We all get stimulated through interaction with friends, people, loved ones. We simply were made for relationship. Whether we are communicating at work, parenting, or out with friends, we are accustomed to having another person on the other side of our conversations.
Although relationship is great, there are times we need to create space to spend with ourselves. Our mental health cannot solely rest on how others are engaging with us every day. There are times when they will not be able to meet our emotional needs and vice versa. I have heard common reports of experiencing depression, anxiety, and a decreased self-esteem due to less stimulation and interaction. Why does this often hit our self-esteem so hard? In a world where we are constantly emotionally rewarded through likes, loves, emojis and entertainment, I feel we have somehow lost our ability to simply be content with ourselves. Subsequently, we have also become uncomfortable with quiet moments.
As a single mom of three and recent empty nester, I came face to face with this crushing reality. I realized my home was always filled with energy and noise. The debates, funny jokes, nerdy conversation over meals; working out, making someone else grab my keys while I'm rushing to get out the door. We are close and we did everything together! I was always responsible for driving my kids to school, doctor visits, performances, a.k.a #allthethings. When my youngest child went off to college, that stopped. I came home from a seven hour drive from his campus to the "quiet". Nothing moved. I couldn't feel any energy. Everything was just still. I felt uncomfortable sleeping in my room so I slept on the couch for the first 6 months close to the front door. I did not feel needed anymore and I did not know how to be alone.
I began to excessively incorporate tasks. I stayed at work longer, developed daily cleaning regimens, workout schedules, and more. Anything to fill the space because I no longer felt "safe" outside of my identity as mom. Who was I before anyway and where in the heck did she go? I started second guessing my choices. Do I go back to making music again? Performing? Dance? Finish writing my books? Start finalizing paperwork for my ministry organizations? It was a mess!
Why now? Why are the things I love so much showing up in the quiet? Now, I'm feeling unfulfilled! Like I have failed somewhere. Was I not on top of the world just 7 hours ago before I dropped my son off? Did I really let being a single mom overrule the creative things inside of me till now? And the dreaded question of all time....what's next? From someone who loves the Lord so much, I began praying for clarity, direction, and peace of mind.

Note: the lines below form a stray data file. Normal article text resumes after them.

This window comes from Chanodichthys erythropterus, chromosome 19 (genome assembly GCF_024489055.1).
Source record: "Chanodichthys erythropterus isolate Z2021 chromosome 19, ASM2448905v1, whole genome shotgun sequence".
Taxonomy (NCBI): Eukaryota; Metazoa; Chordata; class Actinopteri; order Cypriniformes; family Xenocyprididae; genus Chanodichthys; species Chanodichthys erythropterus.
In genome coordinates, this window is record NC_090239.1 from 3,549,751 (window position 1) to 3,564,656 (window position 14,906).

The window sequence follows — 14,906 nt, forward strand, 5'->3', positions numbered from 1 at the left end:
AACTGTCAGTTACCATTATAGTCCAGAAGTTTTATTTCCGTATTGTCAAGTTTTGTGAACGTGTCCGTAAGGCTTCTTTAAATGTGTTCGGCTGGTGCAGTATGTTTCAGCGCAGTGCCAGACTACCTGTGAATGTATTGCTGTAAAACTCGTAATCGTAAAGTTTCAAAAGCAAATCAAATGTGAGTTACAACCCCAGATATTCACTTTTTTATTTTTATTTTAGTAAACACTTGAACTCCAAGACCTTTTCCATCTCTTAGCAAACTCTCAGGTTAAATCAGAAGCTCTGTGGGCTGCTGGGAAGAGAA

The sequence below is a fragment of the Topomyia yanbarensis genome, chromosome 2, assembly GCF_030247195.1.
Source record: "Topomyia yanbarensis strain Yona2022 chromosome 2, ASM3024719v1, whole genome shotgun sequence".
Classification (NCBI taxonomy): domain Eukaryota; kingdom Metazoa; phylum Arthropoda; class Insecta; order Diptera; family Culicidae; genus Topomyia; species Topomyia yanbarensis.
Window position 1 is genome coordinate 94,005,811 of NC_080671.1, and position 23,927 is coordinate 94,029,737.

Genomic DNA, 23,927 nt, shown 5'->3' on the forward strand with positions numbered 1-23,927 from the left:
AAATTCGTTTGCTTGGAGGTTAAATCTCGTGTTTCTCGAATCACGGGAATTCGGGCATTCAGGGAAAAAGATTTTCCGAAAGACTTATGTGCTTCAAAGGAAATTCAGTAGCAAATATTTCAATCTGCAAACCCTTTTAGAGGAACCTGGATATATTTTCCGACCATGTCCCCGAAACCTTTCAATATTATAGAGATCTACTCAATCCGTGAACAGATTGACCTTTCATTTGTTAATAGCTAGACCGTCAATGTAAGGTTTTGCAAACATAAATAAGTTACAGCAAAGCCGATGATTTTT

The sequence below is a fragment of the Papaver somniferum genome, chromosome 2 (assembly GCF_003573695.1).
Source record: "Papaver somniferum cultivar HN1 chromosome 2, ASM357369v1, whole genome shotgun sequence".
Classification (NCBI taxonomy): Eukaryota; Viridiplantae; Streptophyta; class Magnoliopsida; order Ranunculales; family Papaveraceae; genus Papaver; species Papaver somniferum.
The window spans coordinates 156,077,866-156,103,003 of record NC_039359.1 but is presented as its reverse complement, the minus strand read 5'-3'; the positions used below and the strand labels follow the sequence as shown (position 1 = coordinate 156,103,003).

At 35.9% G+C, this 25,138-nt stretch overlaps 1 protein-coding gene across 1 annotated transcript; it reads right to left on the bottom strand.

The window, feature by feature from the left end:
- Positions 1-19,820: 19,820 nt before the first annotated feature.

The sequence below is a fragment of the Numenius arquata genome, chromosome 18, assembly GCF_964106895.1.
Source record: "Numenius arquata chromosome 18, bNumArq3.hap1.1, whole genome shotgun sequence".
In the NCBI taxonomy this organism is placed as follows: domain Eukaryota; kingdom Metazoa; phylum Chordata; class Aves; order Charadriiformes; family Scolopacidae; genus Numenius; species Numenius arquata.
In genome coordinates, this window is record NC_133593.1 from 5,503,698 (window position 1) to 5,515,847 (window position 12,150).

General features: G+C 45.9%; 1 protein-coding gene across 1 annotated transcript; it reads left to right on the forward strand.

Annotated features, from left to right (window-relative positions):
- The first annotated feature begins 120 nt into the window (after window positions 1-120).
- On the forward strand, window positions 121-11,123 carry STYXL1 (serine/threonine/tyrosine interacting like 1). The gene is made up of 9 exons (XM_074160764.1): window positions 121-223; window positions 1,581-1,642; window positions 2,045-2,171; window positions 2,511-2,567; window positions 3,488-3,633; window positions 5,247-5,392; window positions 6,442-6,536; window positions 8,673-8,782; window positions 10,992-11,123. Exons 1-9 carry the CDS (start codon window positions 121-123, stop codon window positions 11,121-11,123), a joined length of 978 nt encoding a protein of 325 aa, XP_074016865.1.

We must learn to be content with ourselves! What I discovered is that I was living "reactively" out of responsibility to meet the needs of others verses carving out purposeful "me" time to live "proactively" in my own life which requires our direct intent. Some individuals may look outwardly to find a partner to fill in the gaps and meet emotional needs but I began to date myself. I did not call friends or family. I sat and processed my feelings and allowed myself to feel and grieve the loss of "the daily mom life". I went out to dinner by myself regularly and felt the initial awkwardness but have grown to love it now!
Through developing relational intimacy with myself, I learned all my gifts and talents were not hidden and coming back to haunt me. They have always been there, just not functional for the season I was in as a full time clinician and single mom. If we aren't careful, we can find ourselves overreacting to our feelings which can present as a midlife crisis sending us into spiraling crevices of misdirection and undefined purpose. So take time for yourself! Learn how to be content outside of those defining identity roles we play as mom, employee, sister, brother, father, boss, caregiver, or supervisor. If we cling too close, when those people or things are gone, we no longer know ourselves.
So, practice carving out time for you this week. Journal and reflect on your thoughts. Sit alone. Eat alone. In the photo I've shared, no one is across the table at one of my favorite places to eat and its intentional. If we learn to be content in silence, we can discover so much about ourselves! So don't be afraid to take time to enjoy all the creative things that makes you "uniquely you" outside of the roles we have in our daily lives!